After hours I started to get a hang of navigating, but that was only after knowing the layout of the Overworld more off by heart than reading the map. It’s inexcusably obtuse for a game in 2022, it only shows you a radius around you when you open it, you can’t move it. It’s hard to read with a glaring head of Airoheart taking up too much room of the map. After all that, despite my gripes with the map I wish I had it for the dungeons at least. In the later stages of the game dungeons became so hard to navigate effectively.

Bah! Only A Flesh Wound!

Airoheart’s combat abilities are limited to a forward swing of a sword, shield for deflection and a crossbow for ranged. I wish there was more to it, only the one move with the sword and a shield that struggles in its defence made me opt for the dodge roll as an alternative. It’s one note, dated and only feels playable once you’ve learnt the archaic ways of fighting. 

The Rune system broke up the banality of the combat by providing a variety of ways of solving puzzles. From the Rune of Lethargy which slows down time, to the Rune of Creation creating an ice block, each provided interesting ways to tackle the world’s mysteries and every ability gained had me doing a once over across Engard to see what secrets I could find with them. However, the later dungeons require use of multiple runes and the only way to equip one at a time is to go into your backpack and equip, breaking up the flow of gameplay.

The sense of exploration is the strongest part of the game. Whilst elements on their own play simply, putting all of it together makes it enjoyable. Taking it across the Overworld to improve Airoheart was a loop that got me hooked. Though some of the purchasable upgrades – like Swords, Backpack Space – come a bit too late in the game, the progression felt steady.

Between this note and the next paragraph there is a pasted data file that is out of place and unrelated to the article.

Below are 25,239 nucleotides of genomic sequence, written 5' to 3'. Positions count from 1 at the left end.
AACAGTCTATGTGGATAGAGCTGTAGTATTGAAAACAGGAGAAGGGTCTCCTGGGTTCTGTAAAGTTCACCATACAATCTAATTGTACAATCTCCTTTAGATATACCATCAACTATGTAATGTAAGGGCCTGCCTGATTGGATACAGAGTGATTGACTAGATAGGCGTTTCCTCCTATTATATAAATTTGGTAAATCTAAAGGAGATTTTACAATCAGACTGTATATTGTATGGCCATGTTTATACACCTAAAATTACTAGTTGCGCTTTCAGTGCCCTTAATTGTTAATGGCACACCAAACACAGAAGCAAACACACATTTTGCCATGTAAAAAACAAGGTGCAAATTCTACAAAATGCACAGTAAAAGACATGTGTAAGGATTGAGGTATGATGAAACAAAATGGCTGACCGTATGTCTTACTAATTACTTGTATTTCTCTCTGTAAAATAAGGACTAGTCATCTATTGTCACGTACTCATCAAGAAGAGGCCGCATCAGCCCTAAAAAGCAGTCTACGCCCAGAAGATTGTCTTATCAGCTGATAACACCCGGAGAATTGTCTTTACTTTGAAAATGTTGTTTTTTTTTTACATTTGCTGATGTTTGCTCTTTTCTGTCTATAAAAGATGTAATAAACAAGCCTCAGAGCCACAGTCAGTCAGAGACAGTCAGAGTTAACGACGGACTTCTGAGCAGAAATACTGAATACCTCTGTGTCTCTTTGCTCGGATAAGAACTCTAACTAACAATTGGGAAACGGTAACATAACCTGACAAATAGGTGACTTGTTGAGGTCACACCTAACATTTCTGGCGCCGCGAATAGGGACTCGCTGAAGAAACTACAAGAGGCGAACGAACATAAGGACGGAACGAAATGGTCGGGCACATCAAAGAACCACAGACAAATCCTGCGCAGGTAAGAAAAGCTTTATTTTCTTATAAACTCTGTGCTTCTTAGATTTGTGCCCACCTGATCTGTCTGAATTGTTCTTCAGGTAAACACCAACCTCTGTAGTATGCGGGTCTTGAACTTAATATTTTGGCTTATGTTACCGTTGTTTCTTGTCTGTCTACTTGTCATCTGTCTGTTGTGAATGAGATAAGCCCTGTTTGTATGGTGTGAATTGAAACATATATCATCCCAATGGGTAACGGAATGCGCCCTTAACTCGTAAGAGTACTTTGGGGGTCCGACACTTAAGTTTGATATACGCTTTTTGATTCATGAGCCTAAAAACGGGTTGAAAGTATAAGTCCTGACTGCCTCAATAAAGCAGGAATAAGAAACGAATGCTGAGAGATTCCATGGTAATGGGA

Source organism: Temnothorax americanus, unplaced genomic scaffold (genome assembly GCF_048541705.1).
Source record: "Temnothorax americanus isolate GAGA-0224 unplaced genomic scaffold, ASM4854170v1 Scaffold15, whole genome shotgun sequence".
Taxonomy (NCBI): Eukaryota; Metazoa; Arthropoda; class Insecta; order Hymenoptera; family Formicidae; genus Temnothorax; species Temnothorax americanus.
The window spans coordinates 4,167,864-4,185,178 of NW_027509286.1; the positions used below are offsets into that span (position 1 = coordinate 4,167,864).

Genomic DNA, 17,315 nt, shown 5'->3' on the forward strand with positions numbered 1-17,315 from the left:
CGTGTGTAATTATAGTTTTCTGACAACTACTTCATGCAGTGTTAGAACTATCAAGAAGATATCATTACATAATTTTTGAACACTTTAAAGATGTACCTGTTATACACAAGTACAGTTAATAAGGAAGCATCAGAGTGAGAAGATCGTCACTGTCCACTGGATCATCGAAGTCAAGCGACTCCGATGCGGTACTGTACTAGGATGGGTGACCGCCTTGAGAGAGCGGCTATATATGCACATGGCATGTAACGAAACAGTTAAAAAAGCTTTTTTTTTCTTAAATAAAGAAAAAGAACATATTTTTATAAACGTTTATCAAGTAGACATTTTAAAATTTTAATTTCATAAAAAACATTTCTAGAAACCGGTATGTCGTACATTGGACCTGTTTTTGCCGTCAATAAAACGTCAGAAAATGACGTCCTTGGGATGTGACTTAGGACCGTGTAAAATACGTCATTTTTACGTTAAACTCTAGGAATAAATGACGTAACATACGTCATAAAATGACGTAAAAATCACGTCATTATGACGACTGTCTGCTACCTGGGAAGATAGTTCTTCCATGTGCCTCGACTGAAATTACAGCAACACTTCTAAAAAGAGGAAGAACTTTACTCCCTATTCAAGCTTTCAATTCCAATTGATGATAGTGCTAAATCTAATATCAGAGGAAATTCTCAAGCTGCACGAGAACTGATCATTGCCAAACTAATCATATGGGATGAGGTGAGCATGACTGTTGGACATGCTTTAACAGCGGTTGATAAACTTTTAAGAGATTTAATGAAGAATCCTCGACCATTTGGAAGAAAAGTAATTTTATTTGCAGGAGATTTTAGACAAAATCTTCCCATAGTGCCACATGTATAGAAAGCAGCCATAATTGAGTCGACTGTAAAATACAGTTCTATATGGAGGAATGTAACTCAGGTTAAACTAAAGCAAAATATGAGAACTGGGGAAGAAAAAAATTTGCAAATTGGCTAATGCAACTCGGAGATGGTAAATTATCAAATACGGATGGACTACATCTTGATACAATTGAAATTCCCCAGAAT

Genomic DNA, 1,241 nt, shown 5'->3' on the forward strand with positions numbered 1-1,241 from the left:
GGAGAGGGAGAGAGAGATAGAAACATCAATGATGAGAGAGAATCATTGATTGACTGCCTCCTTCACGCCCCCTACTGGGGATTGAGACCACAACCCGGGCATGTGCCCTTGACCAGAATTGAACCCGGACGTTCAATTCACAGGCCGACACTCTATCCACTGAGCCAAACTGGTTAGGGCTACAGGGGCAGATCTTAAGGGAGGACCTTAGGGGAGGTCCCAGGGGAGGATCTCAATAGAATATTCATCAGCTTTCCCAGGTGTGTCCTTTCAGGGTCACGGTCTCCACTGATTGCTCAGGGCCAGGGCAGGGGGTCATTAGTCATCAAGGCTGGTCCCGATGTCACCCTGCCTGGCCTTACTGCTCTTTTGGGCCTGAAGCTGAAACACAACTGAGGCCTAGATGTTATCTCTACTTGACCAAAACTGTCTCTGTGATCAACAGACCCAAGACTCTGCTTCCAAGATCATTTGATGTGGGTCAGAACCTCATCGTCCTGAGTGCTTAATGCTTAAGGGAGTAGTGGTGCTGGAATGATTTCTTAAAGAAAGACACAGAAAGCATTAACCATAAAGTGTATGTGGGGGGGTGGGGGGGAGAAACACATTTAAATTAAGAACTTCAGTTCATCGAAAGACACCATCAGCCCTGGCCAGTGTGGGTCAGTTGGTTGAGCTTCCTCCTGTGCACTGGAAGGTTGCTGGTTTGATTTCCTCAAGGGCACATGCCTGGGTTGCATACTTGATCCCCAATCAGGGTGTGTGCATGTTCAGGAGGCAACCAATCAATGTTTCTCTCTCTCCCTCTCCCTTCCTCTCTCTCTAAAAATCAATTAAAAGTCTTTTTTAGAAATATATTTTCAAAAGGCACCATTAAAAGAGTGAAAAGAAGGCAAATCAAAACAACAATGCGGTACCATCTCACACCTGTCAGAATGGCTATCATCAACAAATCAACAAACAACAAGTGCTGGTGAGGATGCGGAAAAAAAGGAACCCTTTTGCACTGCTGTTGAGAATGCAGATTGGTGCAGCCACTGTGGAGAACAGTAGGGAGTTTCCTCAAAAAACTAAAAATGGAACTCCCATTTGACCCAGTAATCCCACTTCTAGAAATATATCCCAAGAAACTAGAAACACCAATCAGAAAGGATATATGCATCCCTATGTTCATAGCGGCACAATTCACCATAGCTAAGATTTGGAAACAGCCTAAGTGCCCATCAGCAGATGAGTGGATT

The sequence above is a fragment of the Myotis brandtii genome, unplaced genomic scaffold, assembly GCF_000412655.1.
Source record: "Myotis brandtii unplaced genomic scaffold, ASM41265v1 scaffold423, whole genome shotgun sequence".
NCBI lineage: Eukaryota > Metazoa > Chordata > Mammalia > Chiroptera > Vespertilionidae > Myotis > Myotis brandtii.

Magus

Airoheart boasts a 16-Bit Pixel Art style that for the most part gets it right, when recreating that retro feel. However, some of the design choices felt a little over detailed making the presentation a lot to take in at times. Early on I found the grass to be quite dizzying to traverse across, which is definitely personal taste but when it was lumped in with the first impressions of the gameplay, it wasn’t looking great. 

But I can say that later on the varying environments became an absolute joy to explore. All the dungeons varied in their design, with different areas of the world having their own biomes adding scale to the Overworld; all the Character designs being so diverse made the game feel massive despite the map being explorable in around 30 minutes.

Music takes audible cues from the limitations of the SNES and although the songs don’t have a long runtime, the loop is infectious, extremely memorable and varied to fit the emotion of the situation. Some of the highlights were the darker parts of the story where the moody atmospheric drones and the chimes evoking lost hope would be a great listen outside of the game.As I understand, as well as the game development, Samuel North did all of the art and music. A huge undertaking for the game that overall comes out strong. It may not be anything new to people who are fans of the genre, but it’s vibrant, varied and at some points so impressive. Coupled with the livelihood of Engard, it’s great at capturing the essence of some of the most memorable worlds in games.

Hey! Listen!

Airoheart has been a hard one to review; it’s taken way too much from Zelda: ALTTP. So much so that I’ve struggled to separate it as its own game. Combat and the map are dated back to the 90’s, and since then we’ve seen vast improvements in games of this genre. But the world created, the characters and overall design are shining highlights that maybe if you’re not aware of Zelda – who’s only lived on Nintendo – this is a great rendition to playthrough. The story is around 20 hours but if you’re looking for a completionist playthrough you’re looking closer to 30, offering much to chew on.


Being a step beyond inspiration and dated in its mechanics, Airoheart is an obtuse yet magical game to delve into. Pixel Heart Studio’s debut is great but often hindered by its imitation. Though the unique aspects are what kept me playing, I just wish there was more originality.

Airoheart is out now on PlayStation 5 (review platform), Xbox Series S|X, PS4, Xbox One, Nintendo Switch and Mac/PC (Steam)

Developer: Pixel Heart Studio
Publisher: SOEDESCO

Disclaimer: In order to complete this review, we were provided with a promotional code from the publisher. For our full review policy, please go here.